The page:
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7 Things that Automatically Kill Your Film Before It’s Even Made

They’re the things that break your film in a heartbeat - Iain Alexander lists seven deadly sins that can be avoided with good pre-production.

Film Failure

1. No marketing plan

A lot of films get made and sit on the shelf straight after the edit. This is quite typical of a student or low budget short film, but documentaries and features can also fail on this level.

The marketing plan is the last thing people are taught at film schools yet it’s the first thing that matters when people want to make a film actually sell and earn the crew a living. Why else should a film be made if an audience is not going to watch it except for the cast, crew and the odd intrigued grandmother?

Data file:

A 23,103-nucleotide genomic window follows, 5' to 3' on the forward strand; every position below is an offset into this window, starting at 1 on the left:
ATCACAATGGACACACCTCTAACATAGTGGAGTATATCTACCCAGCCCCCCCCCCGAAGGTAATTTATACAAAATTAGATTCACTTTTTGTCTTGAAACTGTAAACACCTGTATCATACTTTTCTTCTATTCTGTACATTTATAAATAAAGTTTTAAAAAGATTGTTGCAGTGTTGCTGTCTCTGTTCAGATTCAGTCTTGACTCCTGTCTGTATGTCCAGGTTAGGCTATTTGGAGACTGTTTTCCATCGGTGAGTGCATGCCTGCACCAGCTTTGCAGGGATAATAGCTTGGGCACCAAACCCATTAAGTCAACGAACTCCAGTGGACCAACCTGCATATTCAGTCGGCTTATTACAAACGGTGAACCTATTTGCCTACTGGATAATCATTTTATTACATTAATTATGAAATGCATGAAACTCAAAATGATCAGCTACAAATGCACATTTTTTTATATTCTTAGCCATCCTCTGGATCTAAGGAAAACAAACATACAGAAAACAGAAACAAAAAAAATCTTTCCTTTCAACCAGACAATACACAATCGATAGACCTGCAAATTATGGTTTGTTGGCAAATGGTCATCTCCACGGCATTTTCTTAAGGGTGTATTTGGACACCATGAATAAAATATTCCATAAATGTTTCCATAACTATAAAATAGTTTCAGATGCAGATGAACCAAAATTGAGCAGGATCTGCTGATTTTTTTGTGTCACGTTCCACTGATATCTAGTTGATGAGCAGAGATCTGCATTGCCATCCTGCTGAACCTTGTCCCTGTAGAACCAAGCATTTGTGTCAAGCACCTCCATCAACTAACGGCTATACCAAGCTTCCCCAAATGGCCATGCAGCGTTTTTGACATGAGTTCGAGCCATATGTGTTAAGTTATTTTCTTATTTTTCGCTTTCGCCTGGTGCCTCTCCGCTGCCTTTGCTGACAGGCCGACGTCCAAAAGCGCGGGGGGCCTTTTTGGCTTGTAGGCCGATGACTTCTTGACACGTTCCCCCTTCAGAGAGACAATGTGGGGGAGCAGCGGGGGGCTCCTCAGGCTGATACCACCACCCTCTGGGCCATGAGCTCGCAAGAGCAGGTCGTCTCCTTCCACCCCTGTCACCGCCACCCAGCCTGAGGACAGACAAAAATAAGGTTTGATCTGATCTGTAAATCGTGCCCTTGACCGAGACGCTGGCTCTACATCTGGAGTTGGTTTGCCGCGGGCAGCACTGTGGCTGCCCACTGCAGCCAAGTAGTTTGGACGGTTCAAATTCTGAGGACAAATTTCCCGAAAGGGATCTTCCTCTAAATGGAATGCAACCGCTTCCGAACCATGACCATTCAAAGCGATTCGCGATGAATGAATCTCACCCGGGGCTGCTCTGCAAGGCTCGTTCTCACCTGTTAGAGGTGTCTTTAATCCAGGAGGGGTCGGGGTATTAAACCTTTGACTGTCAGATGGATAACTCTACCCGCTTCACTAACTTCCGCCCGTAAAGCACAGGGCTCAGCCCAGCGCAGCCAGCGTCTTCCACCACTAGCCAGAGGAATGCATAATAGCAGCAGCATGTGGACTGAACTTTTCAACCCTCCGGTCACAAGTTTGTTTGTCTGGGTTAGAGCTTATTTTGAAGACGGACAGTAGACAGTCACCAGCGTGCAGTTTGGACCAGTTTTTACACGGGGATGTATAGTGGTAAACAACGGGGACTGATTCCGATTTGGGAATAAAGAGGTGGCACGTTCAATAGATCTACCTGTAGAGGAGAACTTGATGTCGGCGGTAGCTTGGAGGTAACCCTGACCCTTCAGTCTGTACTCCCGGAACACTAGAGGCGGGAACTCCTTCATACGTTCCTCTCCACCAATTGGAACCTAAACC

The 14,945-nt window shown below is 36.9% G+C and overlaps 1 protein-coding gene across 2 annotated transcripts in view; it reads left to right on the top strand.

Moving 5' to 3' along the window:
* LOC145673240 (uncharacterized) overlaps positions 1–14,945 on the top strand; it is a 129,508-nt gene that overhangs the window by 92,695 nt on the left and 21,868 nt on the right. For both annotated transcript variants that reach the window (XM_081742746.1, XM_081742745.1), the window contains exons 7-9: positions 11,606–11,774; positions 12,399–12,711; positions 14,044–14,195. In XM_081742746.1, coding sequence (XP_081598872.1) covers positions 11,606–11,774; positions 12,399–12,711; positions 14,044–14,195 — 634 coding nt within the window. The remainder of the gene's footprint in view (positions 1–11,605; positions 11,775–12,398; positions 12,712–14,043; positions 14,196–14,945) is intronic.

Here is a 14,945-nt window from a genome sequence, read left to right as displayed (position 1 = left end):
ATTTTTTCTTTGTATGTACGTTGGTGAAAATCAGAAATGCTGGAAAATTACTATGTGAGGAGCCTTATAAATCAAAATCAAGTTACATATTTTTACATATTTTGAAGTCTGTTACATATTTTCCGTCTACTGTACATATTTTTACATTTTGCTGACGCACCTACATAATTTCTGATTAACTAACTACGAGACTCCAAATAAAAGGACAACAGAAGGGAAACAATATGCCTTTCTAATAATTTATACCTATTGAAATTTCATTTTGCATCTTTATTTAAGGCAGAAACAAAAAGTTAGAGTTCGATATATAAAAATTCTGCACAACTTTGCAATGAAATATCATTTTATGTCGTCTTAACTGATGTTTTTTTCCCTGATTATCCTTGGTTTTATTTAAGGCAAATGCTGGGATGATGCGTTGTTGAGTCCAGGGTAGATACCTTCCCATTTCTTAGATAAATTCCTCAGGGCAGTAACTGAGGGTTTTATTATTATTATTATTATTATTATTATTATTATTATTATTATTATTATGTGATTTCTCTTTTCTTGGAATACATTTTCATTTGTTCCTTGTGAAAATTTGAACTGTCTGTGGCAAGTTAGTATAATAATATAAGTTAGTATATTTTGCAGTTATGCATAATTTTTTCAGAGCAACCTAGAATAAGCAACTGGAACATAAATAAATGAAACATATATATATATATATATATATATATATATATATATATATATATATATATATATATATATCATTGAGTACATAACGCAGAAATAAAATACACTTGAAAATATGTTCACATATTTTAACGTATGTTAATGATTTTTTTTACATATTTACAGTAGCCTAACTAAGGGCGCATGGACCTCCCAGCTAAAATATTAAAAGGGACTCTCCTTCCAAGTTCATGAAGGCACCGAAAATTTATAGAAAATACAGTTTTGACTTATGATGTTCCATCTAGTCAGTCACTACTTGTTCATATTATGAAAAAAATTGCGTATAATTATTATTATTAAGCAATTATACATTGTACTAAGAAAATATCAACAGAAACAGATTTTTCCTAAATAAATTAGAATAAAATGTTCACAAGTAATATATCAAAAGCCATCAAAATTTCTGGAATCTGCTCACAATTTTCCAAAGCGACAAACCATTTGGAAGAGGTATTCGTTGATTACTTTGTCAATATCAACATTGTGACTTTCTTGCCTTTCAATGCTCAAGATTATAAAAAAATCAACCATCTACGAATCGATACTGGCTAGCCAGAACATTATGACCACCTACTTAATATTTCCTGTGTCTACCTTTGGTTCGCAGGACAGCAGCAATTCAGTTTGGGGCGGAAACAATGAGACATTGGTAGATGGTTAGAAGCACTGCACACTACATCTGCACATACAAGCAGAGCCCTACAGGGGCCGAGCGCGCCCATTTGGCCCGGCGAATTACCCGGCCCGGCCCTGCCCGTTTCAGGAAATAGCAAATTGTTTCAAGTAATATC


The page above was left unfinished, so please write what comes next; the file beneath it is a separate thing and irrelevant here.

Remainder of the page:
2. No safety considerations (Winging it)

Some people think it’s ok to nearly kill their actress on set while making a low budget movie. We’ve all heard that story. We even started encouraging the industry to do something about it. A few weeks later the tragedy in Georgia amplified that need. Why make a film if the safety of the crew is a last resort? Is it logical to go to a warzone without a bulletproof vest or spend a day in the desert without water or provisions? The same goes for films. What happens on the set makes the film. What doesn’t happen before people get to the set, can destroy it.

Film Industry Network | Read the Full Article

A Hands-on Experience with the ARRI AMIRA

Justin Aguirre gets up close and personal with Arri’s entry into the ENG market, the AMIRA which retails around $40,000.

Arri Amira

The opportunity to head up to the ARRI headquarters in Burbank for a one-on-one experience with its prototype AMIRA camera made me feel like a kid who found out I was going to Disney World.